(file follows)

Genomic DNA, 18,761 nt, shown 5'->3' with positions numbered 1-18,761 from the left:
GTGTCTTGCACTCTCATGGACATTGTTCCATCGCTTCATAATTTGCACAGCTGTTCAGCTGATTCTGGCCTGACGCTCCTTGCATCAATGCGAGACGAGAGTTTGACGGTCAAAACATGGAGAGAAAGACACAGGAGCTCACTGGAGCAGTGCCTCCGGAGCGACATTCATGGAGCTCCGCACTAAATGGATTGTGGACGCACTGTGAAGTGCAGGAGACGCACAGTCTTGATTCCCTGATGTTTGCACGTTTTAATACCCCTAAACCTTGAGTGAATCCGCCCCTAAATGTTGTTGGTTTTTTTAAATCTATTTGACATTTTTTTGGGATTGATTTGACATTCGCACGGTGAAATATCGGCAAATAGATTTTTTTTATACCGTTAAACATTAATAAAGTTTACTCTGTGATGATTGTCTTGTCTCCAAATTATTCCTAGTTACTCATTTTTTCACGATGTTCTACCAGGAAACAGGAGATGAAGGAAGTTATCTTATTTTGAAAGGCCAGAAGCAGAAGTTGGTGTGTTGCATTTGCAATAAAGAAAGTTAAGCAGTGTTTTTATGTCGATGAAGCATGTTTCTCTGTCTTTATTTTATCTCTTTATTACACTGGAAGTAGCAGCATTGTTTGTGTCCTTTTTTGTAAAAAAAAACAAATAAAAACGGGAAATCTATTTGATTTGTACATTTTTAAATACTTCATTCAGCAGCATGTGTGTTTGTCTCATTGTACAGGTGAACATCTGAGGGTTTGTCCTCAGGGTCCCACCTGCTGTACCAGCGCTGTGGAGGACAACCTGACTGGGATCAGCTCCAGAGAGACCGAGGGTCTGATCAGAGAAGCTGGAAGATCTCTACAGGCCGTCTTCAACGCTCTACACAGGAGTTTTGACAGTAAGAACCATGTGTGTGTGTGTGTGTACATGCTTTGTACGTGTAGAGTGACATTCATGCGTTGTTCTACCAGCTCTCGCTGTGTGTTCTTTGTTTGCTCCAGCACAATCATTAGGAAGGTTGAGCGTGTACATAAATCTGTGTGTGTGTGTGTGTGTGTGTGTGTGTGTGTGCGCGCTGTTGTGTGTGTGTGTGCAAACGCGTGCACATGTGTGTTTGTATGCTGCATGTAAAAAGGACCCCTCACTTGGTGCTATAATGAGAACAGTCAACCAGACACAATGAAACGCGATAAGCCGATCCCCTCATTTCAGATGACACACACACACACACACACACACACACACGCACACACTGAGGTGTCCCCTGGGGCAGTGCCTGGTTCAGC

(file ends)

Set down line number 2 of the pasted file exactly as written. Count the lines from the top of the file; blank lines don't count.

GTGTCTTGCACTCTCATGGACATTGTTCCATCGCTTCATAATTTGCACAGCTGTTCAGCTGATTCTGGCCTGACGCTCCTTGCATCAATGCGAGACGAGAGTTTGACGGTCAAAACATGGAGAGAAAGACACAGGAGCTCACTGGAGCAGTGCCTCCGGAGCGACATTCATGGAGCTCCGCACTAAATGGATTGTGGACGCACTGTGAAGTGCAGGAGACGCACAGTCTTGATTCCCTGATGTTTGCACGTTTTAATACCCCTAAACCTTGAGTGAATCCGCCCCTAAATGTTGTTGGTTTTTTTAAATCTATTTGACATTTTTTTGGGATTGATTTGACATTCGCACGGTGAAATATCGGCAAATAGATTTTTTTTATACCGTTAAACATTAATAAAGTTTACTCTGTGATGATTGTCTTGTCTCCAAATTATTCCTAGTTACTCATTTTTTCACGATGTTCTACCAGGAAACAGGAGATGAAGGAAGTTATCTTATTTTGAAAGGCCAGAAGCAGAAGTTGGTGTGTTGCATTTGCAATAAAGAAAGTTAAGCAGTGTTTTTATGTCGATGAAGCATGTTTCTCTGTCTTTATTTTATCTCTTTATTACACTGGAAGTAGCAGCATTGTTTGTGTCCTTTTTTGTAAAAAAAAACAAATAAAAACGGGAAATCTATTTGATTTGTACATTTTTAAATACTTCATTCAGCAGCATGTGTGTTTGTCTCATTGTACAGGTGAACATCTGAGGGTTTGTCCTCAGGGTCCCACCTGCTGTACCAGCGCTGTGGAGGACAACCTGACTGGGATCAGCTCCAGAGAGACCGAGGGTCTGATCAGAGAAGCTGGAAGATCTCTACAGGCCGTCTTCAACGCTCTACACAGGAGTTTTGACAGTAAGAACCATGTGTGTGTGTGTGTGTACATGCTTTGTACGTGTAGAGTGACATTCATGCGTTGTTCTACCAGCTCTCGCTGTGTGTTCTTTGTTTGCTCCAGCACAATCATTAGGAAGGTTGAGCGTGTACATAAATCTGTGTGTGTGTGTGTGTGTGTGTGTGTGTGTGTGCGCGCTGTTGTGTGTGTGTGTGCAAACGCGTGCACATGTGTGTTTGTATGCTGCATGTAAAAAGGACCCCTCACTTGGTGCTATAATGAGAACAGTCAACCAGACACAATGAAACGCGATAAGCCGATCCCCTCATTTCAGATGACACACACACACACACACACACACACACACGCACACACTGAGGTGTCCCCTGGGGCAGTGCCTGGTTCAGC